(Portions of the following article appeared in the April 13, 1994 issue of the now-defunct Lower East Side alternative newsweekly, Downtown).
The Tribune Company has had some interesting corporate connections since the 1970s. Among the institutions upon whose corporate boards Tribune Company directors have sat on since the 1970s were Commonwealth Edison Company, Esmark, Inc., the University of Chicago, the Chicago Museum of Science and Industry, the MacArthur Foundation, Northwestern University, Bache Global Fund, Aetna Life Insurance, CBS, Sara Lee, Carnegie Corp. of New York, Encyclopedia Britannica, Chicago Educational Television, First National Bank of Chicago, Illinois Power, Maytag, American National Can and Sears Roebuck.
Members of the Tribune-Times-Mirror media conglomerate’s board in 2008 currently sit on the boards of Equity Group Investments, International Creative Management, Oracle Corporation, the Greenspan Corporation, the Las Vegas Sun, Western Union, Northern Trust, Coventa Holding Corporation, Yahoo!, Xerox, Citizens Communications, Chemed Corporation, Secret Communications, Hanover Compressor Company and Caterpillar. In addition the chairman of the Tribune Company board, billionaire real estate developer Sam Zell, is also a member of the national advisory board of J.P. Morgan.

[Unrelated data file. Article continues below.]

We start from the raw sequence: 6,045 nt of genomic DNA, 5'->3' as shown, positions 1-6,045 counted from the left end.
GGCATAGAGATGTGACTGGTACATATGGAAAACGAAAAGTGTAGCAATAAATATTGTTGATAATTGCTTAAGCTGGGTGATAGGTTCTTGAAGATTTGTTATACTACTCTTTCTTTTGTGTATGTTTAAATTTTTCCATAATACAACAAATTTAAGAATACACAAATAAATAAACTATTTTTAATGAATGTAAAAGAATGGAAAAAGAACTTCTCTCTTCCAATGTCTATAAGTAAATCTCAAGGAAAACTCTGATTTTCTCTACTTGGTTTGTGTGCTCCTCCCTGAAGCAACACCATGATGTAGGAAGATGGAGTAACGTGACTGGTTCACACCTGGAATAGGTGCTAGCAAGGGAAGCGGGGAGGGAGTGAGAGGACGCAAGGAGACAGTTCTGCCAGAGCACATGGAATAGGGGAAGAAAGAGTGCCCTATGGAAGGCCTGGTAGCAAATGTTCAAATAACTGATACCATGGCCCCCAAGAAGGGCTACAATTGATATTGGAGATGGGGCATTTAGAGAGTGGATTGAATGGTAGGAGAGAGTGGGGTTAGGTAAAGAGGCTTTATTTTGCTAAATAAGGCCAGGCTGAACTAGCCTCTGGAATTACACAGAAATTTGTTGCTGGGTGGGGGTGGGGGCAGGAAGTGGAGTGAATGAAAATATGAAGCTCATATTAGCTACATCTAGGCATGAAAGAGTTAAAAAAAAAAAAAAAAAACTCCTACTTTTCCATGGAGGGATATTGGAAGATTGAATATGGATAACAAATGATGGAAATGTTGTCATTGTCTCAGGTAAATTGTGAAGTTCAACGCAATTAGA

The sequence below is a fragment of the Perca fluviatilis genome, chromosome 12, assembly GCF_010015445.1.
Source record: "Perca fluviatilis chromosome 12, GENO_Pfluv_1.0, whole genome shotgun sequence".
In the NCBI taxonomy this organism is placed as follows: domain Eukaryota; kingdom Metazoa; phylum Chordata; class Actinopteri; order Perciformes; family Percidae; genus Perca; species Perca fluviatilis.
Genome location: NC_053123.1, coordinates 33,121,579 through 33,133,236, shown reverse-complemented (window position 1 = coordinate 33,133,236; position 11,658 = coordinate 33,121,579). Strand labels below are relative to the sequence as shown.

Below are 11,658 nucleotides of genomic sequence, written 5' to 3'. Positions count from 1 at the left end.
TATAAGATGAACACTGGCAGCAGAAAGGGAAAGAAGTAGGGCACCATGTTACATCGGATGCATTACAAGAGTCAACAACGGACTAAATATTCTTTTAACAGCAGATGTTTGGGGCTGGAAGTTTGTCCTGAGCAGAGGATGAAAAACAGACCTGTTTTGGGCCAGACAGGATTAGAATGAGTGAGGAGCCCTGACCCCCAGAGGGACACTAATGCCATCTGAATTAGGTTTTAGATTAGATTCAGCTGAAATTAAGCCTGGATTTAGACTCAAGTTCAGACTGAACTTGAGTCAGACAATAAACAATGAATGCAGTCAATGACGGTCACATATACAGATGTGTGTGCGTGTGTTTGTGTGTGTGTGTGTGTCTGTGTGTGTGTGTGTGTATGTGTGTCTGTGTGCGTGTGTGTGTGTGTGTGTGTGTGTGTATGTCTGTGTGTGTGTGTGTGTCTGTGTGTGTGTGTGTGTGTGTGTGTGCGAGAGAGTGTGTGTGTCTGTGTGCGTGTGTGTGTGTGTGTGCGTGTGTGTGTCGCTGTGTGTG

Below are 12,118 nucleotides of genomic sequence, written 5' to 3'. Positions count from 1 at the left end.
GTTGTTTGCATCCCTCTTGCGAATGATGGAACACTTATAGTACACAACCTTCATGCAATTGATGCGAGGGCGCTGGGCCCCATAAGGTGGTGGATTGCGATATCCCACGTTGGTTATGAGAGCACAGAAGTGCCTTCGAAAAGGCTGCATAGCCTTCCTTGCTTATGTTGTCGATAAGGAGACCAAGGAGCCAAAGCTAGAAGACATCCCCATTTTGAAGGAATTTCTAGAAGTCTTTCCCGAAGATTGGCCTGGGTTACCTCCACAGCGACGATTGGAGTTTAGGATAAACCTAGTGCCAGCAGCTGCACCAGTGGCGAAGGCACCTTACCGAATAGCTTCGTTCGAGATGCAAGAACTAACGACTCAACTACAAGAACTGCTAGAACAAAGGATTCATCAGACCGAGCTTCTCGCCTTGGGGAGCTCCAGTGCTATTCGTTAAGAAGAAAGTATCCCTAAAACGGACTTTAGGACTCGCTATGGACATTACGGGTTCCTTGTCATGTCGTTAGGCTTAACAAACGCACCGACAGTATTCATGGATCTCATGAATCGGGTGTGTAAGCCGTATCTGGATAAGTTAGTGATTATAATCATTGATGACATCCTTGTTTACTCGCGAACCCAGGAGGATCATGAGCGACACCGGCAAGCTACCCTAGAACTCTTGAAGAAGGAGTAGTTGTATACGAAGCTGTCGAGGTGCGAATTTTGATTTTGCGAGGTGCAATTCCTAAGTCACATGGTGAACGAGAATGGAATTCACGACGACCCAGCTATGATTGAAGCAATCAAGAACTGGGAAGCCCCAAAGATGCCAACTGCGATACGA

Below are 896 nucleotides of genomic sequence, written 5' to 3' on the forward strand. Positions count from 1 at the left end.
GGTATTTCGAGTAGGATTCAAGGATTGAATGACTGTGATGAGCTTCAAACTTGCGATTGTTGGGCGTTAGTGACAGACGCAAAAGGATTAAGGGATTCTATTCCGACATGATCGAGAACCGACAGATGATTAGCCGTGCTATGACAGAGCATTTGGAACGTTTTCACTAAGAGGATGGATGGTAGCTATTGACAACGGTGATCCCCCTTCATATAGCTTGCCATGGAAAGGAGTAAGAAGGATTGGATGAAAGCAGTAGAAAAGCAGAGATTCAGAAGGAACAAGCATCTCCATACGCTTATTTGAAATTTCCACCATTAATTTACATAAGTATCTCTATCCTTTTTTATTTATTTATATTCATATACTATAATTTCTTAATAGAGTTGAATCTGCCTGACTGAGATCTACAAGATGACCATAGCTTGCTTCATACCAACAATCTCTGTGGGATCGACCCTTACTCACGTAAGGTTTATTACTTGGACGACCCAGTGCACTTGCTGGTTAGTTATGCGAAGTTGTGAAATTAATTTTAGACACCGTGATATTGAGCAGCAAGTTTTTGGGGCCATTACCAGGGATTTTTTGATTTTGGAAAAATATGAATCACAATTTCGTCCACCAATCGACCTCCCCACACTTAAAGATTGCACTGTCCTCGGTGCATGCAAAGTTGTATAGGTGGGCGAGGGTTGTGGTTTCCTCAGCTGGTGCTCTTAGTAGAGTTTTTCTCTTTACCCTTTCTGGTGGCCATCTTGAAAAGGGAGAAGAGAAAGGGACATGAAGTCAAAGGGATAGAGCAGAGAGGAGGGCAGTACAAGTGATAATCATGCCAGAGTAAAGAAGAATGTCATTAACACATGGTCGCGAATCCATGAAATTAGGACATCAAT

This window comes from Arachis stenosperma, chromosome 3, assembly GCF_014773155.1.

Although the Tribune Company’s WPIX-Channel 11 television station broadcast New York Yankees baseball games for many years, it actually owned the Chicago Cubs baseball team, not the New York Yankees, during the 1990s. After purchasing the Chicago Cubs in 1981 for $21 million—at the same time it was starting to claim that it lacked the money to pay union wages at the New York Daily News—the Tribune Company began to broadcast Cubs games on its WGN-TV station in Chicago, “with commercials for the Chicago Tribune” and “with all three units generating Tribune profits,” (NY Times 11/12/90).
The Tribune Company purchased the Chicago Cubs in order to acquire “a source of inexpensive and dependable programming” (NY Times 11/20/90), not apparently because of any special love for baseball. And, according to the Tribune Company’s 1993 corporate disclosure form, the Cubs simply “represent an important source of live programming for the Company’s Chicago-based broadcasting operations and regional cable programming service.”
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